Se hace una cordial invitación a la charla: Optimal input design for nonlinear dynamical systems: a graph-theory approach, a dictar por el exalumno Sr. Patricio Valenzuela; para el día Jueves 17 de diciembre, a las 14.00 hrs., en el Auditorio "Guillermo Feick", B-221
Abstract: Optimal input design concerns the design of an input sequence to maximize the information retrieved from an experiment. The design of the input sequence is performed by optimizing a cost function related to the intended model application. Several approaches to input design have been proposed, with results mainly on linear models. Under the linear assumption of the model structure, the input design problem can be solved in the frequency domain, where the corresponding spectrum is optimized subject to power constraints. However, the optimization of the input spectrum using frequency domain techniques cannot include time-domain amplitude constraints, which could arise due to practical or safety reasons. In this talk, a new input design method for nonlinear models is introduced. The method considers the optimization of an input sequence as a realization of the stationary Markov process with finite memory. Assuming a finite set of possible values for the input, the feasible set of stationary processes can be described using graph theory, where de Bruijn graphs can be employed to describe the process. By using de Bruijn graphs, we can express any element in the set of stationary processes as a convex combination of the measures associated with the extreme points of the set. Therefore, by a suitable choice of the cost function, the resulting optimization problem is convex even for nonlinear models. In addition, since the input is restricted to a finite set of values, the proposed input design method can naturally handle amplitude constraints. Some applications of the proposed technique are presented to illustrate the discussion.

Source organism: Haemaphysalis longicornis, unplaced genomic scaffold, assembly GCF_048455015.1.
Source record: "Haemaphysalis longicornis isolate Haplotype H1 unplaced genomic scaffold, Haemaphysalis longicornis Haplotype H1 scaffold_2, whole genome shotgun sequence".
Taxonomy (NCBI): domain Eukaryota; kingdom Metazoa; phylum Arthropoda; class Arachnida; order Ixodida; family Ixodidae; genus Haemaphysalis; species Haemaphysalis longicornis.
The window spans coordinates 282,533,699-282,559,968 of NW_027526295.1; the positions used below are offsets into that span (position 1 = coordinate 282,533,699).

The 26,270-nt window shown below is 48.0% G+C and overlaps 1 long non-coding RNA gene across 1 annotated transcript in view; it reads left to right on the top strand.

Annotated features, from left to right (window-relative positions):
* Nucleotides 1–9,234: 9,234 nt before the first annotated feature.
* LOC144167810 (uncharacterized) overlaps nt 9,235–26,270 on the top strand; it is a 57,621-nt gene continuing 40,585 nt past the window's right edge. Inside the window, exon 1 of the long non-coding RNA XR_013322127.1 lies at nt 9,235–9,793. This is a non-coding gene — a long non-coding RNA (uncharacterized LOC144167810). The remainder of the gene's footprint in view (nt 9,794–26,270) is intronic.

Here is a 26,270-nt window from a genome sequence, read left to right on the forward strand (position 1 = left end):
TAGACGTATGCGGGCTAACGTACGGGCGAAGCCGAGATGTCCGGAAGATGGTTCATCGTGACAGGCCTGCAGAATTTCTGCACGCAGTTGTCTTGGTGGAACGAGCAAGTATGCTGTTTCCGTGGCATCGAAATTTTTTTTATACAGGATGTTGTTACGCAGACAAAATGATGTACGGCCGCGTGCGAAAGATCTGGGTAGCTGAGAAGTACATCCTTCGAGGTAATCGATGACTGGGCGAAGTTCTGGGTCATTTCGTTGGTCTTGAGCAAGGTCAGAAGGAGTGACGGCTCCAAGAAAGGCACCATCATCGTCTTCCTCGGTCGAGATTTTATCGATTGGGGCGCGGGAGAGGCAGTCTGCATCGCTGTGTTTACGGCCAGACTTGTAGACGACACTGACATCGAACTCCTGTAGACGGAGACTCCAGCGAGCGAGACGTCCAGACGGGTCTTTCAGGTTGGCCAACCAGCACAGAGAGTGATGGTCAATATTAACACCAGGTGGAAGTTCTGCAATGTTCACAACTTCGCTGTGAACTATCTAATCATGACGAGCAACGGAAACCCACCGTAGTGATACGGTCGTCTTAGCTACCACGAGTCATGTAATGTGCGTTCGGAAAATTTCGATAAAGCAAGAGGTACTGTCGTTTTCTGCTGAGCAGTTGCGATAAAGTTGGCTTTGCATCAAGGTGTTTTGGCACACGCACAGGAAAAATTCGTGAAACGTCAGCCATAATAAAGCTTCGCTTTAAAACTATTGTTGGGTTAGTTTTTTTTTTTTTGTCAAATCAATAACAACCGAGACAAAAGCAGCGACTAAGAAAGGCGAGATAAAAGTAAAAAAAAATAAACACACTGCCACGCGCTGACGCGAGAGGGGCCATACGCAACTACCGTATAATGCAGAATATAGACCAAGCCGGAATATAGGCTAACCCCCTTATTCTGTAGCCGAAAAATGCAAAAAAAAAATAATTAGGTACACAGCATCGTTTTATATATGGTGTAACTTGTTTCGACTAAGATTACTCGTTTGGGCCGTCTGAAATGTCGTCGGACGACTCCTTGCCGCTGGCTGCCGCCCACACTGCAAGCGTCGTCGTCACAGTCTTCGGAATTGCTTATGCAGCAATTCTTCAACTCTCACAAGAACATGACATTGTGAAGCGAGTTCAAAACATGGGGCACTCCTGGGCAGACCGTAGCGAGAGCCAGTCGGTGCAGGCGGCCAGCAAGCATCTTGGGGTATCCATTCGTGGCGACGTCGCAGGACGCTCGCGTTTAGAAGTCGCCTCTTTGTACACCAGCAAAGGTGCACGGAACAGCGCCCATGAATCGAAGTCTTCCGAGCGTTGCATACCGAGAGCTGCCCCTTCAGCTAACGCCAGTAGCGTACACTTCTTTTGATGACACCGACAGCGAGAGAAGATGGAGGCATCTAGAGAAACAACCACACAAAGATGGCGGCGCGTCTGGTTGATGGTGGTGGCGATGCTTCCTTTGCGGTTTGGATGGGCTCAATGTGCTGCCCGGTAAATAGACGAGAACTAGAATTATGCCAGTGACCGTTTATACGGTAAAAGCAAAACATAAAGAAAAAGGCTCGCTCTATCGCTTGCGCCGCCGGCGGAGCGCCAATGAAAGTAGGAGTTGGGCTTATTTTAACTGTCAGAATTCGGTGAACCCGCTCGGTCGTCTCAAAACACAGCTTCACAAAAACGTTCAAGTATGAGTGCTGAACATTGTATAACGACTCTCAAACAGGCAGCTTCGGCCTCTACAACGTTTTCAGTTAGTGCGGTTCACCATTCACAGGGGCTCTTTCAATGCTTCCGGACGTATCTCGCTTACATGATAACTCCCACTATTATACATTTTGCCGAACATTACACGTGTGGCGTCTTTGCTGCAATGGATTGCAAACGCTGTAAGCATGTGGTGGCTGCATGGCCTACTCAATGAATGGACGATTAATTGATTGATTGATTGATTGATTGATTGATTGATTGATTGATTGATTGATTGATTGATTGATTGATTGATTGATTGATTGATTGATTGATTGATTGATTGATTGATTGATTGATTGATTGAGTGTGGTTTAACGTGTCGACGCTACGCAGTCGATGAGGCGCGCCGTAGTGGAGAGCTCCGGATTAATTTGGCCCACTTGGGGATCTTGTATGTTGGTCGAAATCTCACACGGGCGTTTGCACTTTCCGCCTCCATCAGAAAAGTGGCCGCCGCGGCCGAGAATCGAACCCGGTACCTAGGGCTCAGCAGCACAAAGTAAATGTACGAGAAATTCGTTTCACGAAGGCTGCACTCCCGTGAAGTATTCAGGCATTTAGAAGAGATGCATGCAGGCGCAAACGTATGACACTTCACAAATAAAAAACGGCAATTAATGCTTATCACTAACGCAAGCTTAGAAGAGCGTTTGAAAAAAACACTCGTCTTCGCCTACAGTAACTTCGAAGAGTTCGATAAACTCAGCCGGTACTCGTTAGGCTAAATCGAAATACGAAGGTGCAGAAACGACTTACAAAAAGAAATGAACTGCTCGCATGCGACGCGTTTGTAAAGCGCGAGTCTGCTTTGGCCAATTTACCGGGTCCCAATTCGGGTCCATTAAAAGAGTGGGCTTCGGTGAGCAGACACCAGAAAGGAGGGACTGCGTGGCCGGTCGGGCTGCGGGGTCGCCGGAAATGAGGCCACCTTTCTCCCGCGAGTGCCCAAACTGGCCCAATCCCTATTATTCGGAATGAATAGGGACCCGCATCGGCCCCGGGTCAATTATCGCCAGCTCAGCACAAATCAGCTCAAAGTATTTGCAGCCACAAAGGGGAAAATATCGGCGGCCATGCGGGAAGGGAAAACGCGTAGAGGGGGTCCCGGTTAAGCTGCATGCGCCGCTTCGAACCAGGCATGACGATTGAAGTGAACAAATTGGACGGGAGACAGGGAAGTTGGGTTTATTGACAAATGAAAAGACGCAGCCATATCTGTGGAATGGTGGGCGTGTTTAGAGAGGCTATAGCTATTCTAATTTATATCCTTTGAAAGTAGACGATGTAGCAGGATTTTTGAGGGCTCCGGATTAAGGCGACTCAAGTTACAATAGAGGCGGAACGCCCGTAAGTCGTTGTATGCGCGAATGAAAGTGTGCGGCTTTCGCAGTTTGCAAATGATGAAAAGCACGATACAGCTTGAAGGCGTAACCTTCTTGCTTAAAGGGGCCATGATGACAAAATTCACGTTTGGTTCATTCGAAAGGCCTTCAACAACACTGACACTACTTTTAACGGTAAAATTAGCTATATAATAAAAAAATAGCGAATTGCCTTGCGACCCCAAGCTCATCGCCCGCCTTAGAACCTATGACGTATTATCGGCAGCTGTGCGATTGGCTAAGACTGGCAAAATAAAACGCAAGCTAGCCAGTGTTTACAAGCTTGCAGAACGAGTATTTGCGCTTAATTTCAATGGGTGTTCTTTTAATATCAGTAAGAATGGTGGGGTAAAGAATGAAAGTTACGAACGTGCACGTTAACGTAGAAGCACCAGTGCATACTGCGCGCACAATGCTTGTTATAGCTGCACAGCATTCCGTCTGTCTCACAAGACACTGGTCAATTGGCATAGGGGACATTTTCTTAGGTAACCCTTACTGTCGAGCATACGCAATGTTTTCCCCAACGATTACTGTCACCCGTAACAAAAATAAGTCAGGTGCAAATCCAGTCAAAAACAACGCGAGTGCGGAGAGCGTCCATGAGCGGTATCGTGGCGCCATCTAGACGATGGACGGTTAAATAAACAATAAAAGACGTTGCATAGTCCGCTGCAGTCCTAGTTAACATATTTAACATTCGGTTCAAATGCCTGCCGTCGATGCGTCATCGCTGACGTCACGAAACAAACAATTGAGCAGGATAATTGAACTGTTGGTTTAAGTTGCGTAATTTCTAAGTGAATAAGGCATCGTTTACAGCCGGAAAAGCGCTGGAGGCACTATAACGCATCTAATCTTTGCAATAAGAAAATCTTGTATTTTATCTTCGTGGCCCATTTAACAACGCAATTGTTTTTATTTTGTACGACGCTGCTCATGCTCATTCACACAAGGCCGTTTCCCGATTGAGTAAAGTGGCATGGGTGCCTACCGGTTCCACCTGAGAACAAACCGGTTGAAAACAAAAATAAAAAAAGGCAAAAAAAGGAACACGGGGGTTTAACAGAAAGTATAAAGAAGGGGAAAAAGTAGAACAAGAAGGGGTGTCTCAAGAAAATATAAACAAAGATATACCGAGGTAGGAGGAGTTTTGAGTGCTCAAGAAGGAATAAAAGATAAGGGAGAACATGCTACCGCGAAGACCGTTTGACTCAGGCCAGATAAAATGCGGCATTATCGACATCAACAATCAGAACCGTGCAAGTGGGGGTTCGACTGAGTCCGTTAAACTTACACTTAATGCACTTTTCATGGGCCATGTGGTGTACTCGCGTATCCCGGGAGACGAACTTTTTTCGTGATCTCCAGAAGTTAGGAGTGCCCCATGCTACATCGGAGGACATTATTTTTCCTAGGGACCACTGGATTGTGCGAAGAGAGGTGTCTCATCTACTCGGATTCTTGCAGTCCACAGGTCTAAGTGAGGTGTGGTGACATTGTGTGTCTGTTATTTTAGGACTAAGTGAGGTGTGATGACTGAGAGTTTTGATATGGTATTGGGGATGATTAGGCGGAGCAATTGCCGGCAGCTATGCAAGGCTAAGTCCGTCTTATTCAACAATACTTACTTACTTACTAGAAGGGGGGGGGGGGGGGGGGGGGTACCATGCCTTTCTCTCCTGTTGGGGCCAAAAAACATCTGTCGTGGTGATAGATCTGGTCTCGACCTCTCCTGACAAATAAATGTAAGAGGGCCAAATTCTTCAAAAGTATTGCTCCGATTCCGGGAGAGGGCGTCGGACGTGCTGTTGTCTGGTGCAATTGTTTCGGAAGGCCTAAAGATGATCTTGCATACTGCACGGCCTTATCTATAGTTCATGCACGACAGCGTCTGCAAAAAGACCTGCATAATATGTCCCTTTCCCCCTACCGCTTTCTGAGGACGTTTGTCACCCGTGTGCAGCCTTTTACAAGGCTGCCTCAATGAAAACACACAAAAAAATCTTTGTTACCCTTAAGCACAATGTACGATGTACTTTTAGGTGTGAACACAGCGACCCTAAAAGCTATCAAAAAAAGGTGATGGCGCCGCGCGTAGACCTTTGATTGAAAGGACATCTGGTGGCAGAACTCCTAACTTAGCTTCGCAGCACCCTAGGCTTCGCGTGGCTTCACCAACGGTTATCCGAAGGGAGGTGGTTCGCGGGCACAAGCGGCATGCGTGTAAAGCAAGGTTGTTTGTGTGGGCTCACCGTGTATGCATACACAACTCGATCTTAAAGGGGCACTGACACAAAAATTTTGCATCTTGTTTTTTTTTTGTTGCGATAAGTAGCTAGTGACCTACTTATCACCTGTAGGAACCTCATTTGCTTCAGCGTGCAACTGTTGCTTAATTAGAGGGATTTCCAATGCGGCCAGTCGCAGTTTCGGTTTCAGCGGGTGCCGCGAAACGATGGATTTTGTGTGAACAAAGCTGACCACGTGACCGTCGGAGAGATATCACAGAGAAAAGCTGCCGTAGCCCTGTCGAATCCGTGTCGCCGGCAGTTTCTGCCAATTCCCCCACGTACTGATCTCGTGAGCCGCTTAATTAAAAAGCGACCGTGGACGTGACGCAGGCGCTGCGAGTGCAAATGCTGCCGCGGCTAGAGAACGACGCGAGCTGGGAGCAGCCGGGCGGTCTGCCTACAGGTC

Patricio E. Valenzuela was born in Santiago, Chile in 1986. He obtained the electronics engineering title and M.S. degree in electronics engineering from the Universidad Técnica Federico Santa María, Valparaíso, Chile in 2011. In 2012 he joined the Department of Automatic Control at KTH Royal Institute of Technology, Stockholm, Sweden, where is currently pursuing a Ph.D. degree on Electronic Engineering. His research interests include system identification and control theory.
Se invita a la comunidad universitaria a la charla detallada a continuación, a ser dictada por el Prof. Rama Chellappa, de la Universidad de Maryland, EEUU, en el marco del Proyecto Basal AC3E:
-Título: "Deep Learning Networks for Computer Vision: Blessing or Curse?" -Fecha y hora: Viernes 11 de diciembre, 14:00 hrs -Lugar: Auditorio Guillermo Feick, B-221, Departamento de Electrónica -Expositor: Rama Chellappa, Chair, Department of Electrical and Computer Engineering University of Maryland https://www.umiacs.umd.edu/people/rama